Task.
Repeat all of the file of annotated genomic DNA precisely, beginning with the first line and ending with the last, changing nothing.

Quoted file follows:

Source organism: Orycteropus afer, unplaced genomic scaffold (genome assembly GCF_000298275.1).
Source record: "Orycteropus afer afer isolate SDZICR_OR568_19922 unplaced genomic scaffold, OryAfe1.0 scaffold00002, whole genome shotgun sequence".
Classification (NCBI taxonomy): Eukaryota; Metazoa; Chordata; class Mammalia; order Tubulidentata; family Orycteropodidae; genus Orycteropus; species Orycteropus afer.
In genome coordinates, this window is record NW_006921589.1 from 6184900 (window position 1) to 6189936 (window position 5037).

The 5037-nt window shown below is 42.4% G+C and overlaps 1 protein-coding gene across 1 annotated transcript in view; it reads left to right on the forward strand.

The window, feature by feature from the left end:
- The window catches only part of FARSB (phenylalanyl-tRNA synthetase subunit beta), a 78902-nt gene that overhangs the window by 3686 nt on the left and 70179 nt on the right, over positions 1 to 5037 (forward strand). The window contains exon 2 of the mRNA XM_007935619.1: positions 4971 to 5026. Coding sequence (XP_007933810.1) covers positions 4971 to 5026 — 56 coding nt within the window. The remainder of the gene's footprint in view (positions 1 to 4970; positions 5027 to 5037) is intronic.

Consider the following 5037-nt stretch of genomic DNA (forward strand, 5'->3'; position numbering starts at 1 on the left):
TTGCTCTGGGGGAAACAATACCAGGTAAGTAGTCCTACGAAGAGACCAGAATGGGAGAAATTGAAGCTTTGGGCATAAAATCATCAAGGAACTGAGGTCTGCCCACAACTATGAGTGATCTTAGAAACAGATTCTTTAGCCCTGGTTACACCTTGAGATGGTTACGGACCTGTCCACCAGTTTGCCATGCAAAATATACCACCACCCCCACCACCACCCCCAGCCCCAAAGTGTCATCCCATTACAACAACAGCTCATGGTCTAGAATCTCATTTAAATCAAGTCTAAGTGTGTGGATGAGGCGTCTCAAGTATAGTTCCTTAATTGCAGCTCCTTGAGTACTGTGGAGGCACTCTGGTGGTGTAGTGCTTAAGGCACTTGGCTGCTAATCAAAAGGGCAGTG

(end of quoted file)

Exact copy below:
Source organism: Orycteropus afer, unplaced genomic scaffold (genome assembly GCF_000298275.1).
Source record: "Orycteropus afer afer isolate SDZICR_OR568_19922 unplaced genomic scaffold, OryAfe1.0 scaffold00002, whole genome shotgun sequence".
Classification (NCBI taxonomy): Eukaryota; Metazoa; Chordata; class Mammalia; order Tubulidentata; family Orycteropodidae; genus Orycteropus; species Orycteropus afer.
In genome coordinates, this window is record NW_006921589.1 from 6184900 (window position 1) to 6189936 (window position 5037).

The 5037-nt window shown below is 42.4% G+C and overlaps 1 protein-coding gene across 1 annotated transcript in view; it reads left to right on the forward strand.

The window, feature by feature from the left end:
- The window catches only part of FARSB (phenylalanyl-tRNA synthetase subunit beta), a 78902-nt gene that overhangs the window by 3686 nt on the left and 70179 nt on the right, over positions 1 to 5037 (forward strand). The window contains exon 2 of the mRNA XM_007935619.1: positions 4971 to 5026. Coding sequence (XP_007933810.1) covers positions 4971 to 5026 — 56 coding nt within the window. The remainder of the gene's footprint in view (positions 1 to 4970; positions 5027 to 5037) is intronic.

Consider the following 5037-nt stretch of genomic DNA (forward strand, 5'->3'; position numbering starts at 1 on the left):
TTGCTCTGGGGGAAACAATACCAGGTAAGTAGTCCTACGAAGAGACCAGAATGGGAGAAATTGAAGCTTTGGGCATAAAATCATCAAGGAACTGAGGTCTGCCCACAACTATGAGTGATCTTAGAAACAGATTCTTTAGCCCTGGTTACACCTTGAGATGGTTACGGACCTGTCCACCAGTTTGCCATGCAAAATATACCACCACCCCCACCACCACCCCCAGCCCCAAAGTGTCATCCCATTACAACAACAGCTCATGGTCTAGAATCTCATTTAAATCAAGTCTAAGTGTGTGGATGAGGCGTCTCAAGTATAGTTCCTTAATTGCAGCTCCTTGAGTACTGTGGAGGCACTCTGGTGGTGTAGTGCTTAAGGCACTTGGCTGCTAATCAAAAGGGCAGTG